For what it's worth, policy decisions to help me as a student loan borrower that would, in my view make the system as a whole fairer and sustainable for taxpayers would be:
Given the 'real rate of interest' recommended by the Browne Review in 2010 was meant to reflect the cost of borrowing to Government and the rate on plan 2 loans and postgraduate loans is now far higher than this, and given what I've written above, I'd make 3 changes staged over this parliament:
(1) In line with Universities UK's proposals and given the criticism that slashing the maximum rate would mainly help the highest earners, I'd keep the RPI+3% formula for the time being but change the interest rate thresholds so that more lower-mid earners only have RPI applied. So for example, instead of the rate increasing between £21,000 and £41,000, all borrowers earning up to (say) £31,000 could have RPI applied and that could increase to RPI+3% linearly between (say) £31,000 and £61,000. That way, the very highest earners still contribute proportionally more towards the subsidies for lower-mid earners.
(2) As announced and consulted upon in 2015, continue to freeze the plan 2 threshold at £21,000 until the plan 1 threshold (which had been frozen for 7 years since 2005 after being increased from £10,000) catches up (which could be April 2022, just in time for a general election). This continues to ensure that it is at a fair level relative to average earnings and continues to support short-term deficit reduction fiscal consolidation by getting cash in now and gradually bringing the amount of repayments back to the expected level when the threshold was set in 2010 (much weaker earnings growth since 2010 than forecast made the plan 2 threshold much higher than intended in real terms).
(3) To correct the unfairly high rate of interest relative to the rate on Government borrowing (for the highest plan 2 earners and for those with postgraduate loans who face RPI+3% regardless of earnings), I'd make a long overdue switch from using the discredited (by ONS themselves) RPI across the student loan system to CPI from 2022 at which point the repayment threshold (which has been going up by RPI for plan 1 borrowers so it would be unfair to depart from RPI before that) would change to an annual CPI uprating for all borrowers - plan 1 and plan 2 - who would all now be under a single repayment threshold, reducing administrative burden, ensuring sustainability and making the system clearer presentationally.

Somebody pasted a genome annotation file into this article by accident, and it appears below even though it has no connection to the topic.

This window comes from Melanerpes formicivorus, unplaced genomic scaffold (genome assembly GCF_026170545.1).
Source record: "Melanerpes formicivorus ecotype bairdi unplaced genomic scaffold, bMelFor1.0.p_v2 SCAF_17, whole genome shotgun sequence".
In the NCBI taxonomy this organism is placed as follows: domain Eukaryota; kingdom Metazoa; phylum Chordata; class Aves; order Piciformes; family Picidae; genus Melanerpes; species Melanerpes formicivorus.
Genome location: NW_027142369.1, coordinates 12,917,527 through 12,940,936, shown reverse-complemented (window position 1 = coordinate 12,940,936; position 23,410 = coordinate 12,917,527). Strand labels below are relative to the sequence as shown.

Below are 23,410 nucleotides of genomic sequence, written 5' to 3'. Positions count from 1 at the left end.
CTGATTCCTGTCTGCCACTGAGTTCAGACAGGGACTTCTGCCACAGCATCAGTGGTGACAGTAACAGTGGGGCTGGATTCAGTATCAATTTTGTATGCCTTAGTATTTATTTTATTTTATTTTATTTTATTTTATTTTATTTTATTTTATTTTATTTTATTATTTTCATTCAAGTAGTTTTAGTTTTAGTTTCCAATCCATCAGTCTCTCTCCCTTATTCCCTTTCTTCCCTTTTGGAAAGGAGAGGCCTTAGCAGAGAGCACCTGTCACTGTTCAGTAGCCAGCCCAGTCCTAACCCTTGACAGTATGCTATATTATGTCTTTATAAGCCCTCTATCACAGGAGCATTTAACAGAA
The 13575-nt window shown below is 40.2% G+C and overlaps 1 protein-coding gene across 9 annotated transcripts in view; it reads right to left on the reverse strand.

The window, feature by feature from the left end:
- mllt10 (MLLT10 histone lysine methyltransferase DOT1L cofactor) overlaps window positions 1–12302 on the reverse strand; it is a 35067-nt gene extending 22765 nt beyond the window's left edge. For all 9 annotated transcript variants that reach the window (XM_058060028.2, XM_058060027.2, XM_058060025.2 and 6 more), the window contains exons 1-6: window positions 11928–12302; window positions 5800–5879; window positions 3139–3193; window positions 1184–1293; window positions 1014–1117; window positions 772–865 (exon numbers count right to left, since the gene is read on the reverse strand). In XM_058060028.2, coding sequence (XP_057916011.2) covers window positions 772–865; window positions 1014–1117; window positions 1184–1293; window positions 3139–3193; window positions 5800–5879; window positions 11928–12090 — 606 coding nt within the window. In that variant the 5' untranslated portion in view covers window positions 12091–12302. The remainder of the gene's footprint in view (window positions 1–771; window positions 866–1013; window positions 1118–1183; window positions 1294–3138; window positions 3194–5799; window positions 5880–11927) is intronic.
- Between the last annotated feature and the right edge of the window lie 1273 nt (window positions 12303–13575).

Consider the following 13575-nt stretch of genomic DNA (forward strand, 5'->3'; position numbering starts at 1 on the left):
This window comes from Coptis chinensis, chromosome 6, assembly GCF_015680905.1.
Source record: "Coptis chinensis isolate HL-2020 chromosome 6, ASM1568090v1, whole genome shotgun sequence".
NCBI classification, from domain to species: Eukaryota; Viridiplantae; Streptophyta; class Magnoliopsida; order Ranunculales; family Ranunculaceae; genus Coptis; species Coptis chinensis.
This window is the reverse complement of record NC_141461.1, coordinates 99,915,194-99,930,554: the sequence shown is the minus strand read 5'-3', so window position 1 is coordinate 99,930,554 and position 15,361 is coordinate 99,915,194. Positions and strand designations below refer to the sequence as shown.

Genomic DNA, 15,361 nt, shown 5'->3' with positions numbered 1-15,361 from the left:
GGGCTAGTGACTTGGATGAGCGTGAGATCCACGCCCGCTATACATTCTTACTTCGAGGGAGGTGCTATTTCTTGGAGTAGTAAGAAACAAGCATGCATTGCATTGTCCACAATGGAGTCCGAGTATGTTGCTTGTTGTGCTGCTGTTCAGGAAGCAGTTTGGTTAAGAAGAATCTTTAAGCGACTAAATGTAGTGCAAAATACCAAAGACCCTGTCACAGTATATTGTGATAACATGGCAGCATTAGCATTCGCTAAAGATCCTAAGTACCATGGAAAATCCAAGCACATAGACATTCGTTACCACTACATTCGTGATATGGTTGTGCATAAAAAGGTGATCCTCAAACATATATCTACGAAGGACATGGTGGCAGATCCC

To sum up my policy priorities would be:
- Change interest thresholds at earliest opportunity from between £21,000 and £41,000 to say £31,000 and £61,000 for plan 2 loans (e.g. to come into force from September 2018) together with possibly an accompanying easing of the maximum rate (to e.g. RPI + 1%) to bring it more into line with Government's cost of borrowing (which is even lower than RPI at present) so it is fairer for higher earners now and all borrowers with postgraduate loans.
- Switch RPI to CPI so maximum rate is CPI + 1% on plan 2 and postgraduate loans (and CPI or base rate + 1% on plan 1 loans) from September 2022.
- Switch inflation uprating of repayment threshold (covering all income contingent loans, plan 1 and plan 2) from RPI to CPI from April 2022 (as soon as RPI uprating of plan 1 threshold raises the threshold above £21,000).
These 3 changes staged over this parliament would make the system fairer for all borrowers and clearer for everyone (including businesses who would only have to consider one repayment threshold for graduates, rather than the 2 in operation at present) and sustainable for taxpayers.
If the plan 2 threshold is raised without bringing the plan 1 threshold up to the same level (and therefore reducing repayments for the majority who are in the tranche of borrowers under plan 1) then - given how high the plan 2 threshold would be in relation to earnings - the Government MUST give borrowers who hold both 1 and plan 2 loans the flexibility to decide which loan balance (plan 1 or plan 2) they want their repayments to go towards if no change is made to the policy of collecting above the plan 1 threshold, rather than regulating only for repayments above the excessively high plan 2 threshold to repay the plan 2 balance. Anything else would be disproportionate, counter-intuitive and unfair.